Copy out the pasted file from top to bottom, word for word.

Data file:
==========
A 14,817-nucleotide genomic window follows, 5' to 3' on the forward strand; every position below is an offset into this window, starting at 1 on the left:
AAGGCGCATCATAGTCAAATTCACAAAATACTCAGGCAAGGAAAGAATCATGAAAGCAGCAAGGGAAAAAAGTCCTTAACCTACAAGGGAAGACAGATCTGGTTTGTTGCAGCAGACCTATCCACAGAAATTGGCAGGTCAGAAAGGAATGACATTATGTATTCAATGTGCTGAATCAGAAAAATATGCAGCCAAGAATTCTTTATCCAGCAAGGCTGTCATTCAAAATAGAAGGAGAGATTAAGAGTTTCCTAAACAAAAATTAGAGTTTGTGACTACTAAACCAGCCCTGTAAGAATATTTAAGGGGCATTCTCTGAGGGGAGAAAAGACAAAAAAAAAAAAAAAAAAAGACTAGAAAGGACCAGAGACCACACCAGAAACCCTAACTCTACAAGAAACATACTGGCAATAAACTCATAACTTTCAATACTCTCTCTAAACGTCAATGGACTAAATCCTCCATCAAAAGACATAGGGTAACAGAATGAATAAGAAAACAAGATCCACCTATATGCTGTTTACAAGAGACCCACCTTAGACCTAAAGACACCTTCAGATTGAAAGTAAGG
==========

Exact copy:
A 14,817-nucleotide genomic window follows, 5' to 3' on the forward strand; every position below is an offset into this window, starting at 1 on the left:
AAGGCGCATCATAGTCAAATTCACAAAATACTCAGGCAAGGAAAGAATCATGAAAGCAGCAAGGGAAAAAAGTCCTTAACCTACAAGGGAAGACAGATCTGGTTTGTTGCAGCAGACCTATCCACAGAAATTGGCAGGTCAGAAAGGAATGACATTATGTATTCAATGTGCTGAATCAGAAAAATATGCAGCCAAGAATTCTTTATCCAGCAAGGCTGTCATTCAAAATAGAAGGAGAGATTAAGAGTTTCCTAAACAAAAATTAGAGTTTGTGACTACTAAACCAGCCCTGTAAGAATATTTAAGGGGCATTCTCTGAGGGGAGAAAAGACAAAAAAAAAAAAAAAAAAAGACTAGAAAGGACCAGAGACCACACCAGAAACCCTAACTCTACAAGAAACATACTGGCAATAAACTCATAACTTTCAATACTCTCTCTAAACGTCAATGGACTAAATCCTCCATCAAAAGACATAGGGTAACAGAATGAATAAGAAAACAAGATCCACCTATATGCTGTTTACAAGAGACCCACCTTAGACCTAAAGACACCTTCAGATTGAAAGTAAGG